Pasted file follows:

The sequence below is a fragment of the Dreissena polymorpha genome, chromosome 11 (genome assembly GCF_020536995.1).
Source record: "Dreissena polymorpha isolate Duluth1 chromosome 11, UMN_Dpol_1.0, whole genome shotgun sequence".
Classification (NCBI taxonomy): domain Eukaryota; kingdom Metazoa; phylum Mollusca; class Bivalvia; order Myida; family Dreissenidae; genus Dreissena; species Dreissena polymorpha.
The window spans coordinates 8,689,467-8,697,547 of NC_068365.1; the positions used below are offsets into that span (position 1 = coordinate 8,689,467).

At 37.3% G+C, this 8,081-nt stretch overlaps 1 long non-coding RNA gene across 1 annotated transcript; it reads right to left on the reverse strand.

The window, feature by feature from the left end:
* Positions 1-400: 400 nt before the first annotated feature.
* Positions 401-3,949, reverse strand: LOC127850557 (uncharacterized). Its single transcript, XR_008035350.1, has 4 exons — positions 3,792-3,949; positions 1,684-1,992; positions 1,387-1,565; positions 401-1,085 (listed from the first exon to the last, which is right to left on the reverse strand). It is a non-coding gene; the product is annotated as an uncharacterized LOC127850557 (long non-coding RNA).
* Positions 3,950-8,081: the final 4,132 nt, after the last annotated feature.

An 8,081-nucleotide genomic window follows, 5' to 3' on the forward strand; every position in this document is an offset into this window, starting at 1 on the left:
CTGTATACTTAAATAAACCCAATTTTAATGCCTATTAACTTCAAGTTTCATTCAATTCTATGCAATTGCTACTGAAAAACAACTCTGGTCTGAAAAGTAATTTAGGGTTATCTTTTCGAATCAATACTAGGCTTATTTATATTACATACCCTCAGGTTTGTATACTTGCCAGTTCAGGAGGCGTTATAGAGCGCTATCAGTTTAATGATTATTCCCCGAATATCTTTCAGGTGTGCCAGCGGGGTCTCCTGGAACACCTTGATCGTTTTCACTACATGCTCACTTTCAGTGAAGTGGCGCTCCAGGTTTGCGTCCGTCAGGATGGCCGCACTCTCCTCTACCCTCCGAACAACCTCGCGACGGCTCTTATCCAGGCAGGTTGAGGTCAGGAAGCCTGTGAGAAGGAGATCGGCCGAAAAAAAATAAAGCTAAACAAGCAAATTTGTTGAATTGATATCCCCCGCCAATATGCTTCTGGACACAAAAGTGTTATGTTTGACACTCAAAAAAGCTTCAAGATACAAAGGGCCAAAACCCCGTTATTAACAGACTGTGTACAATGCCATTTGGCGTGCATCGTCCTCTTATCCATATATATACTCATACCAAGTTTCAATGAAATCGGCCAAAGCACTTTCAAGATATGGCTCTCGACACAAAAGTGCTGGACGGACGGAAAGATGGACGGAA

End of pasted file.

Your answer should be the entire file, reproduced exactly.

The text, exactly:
The sequence below is a fragment of the Dreissena polymorpha genome, chromosome 11 (genome assembly GCF_020536995.1).
Source record: "Dreissena polymorpha isolate Duluth1 chromosome 11, UMN_Dpol_1.0, whole genome shotgun sequence".
Classification (NCBI taxonomy): domain Eukaryota; kingdom Metazoa; phylum Mollusca; class Bivalvia; order Myida; family Dreissenidae; genus Dreissena; species Dreissena polymorpha.
The window spans coordinates 8,689,467-8,697,547 of NC_068365.1; the positions used below are offsets into that span (position 1 = coordinate 8,689,467).

At 37.3% G+C, this 8,081-nt stretch overlaps 1 long non-coding RNA gene across 1 annotated transcript; it reads right to left on the reverse strand.

The window, feature by feature from the left end:
* Positions 1-400: 400 nt before the first annotated feature.
* Positions 401-3,949, reverse strand: LOC127850557 (uncharacterized). Its single transcript, XR_008035350.1, has 4 exons — positions 3,792-3,949; positions 1,684-1,992; positions 1,387-1,565; positions 401-1,085 (listed from the first exon to the last, which is right to left on the reverse strand). It is a non-coding gene; the product is annotated as an uncharacterized LOC127850557 (long non-coding RNA).
* Positions 3,950-8,081: the final 4,132 nt, after the last annotated feature.

An 8,081-nucleotide genomic window follows, 5' to 3' on the forward strand; every position in this document is an offset into this window, starting at 1 on the left:
CTGTATACTTAAATAAACCCAATTTTAATGCCTATTAACTTCAAGTTTCATTCAATTCTATGCAATTGCTACTGAAAAACAACTCTGGTCTGAAAAGTAATTTAGGGTTATCTTTTCGAATCAATACTAGGCTTATTTATATTACATACCCTCAGGTTTGTATACTTGCCAGTTCAGGAGGCGTTATAGAGCGCTATCAGTTTAATGATTATTCCCCGAATATCTTTCAGGTGTGCCAGCGGGGTCTCCTGGAACACCTTGATCGTTTTCACTACATGCTCACTTTCAGTGAAGTGGCGCTCCAGGTTTGCGTCCGTCAGGATGGCCGCACTCTCCTCTACCCTCCGAACAACCTCGCGACGGCTCTTATCCAGGCAGGTTGAGGTCAGGAAGCCTGTGAGAAGGAGATCGGCCGAAAAAAAATAAAGCTAAACAAGCAAATTTGTTGAATTGATATCCCCCGCCAATATGCTTCTGGACACAAAAGTGTTATGTTTGACACTCAAAAAAGCTTCAAGATACAAAGGGCCAAAACCCCGTTATTAACAGACTGTGTACAATGCCATTTGGCGTGCATCGTCCTCTTATCCATATATATACTCATACCAAGTTTCAATGAAATCGGCCAAAGCACTTTCAAGATATGGCTCTCGACACAAAAGTGCTGGACGGACGGAAAGATGGACGGAA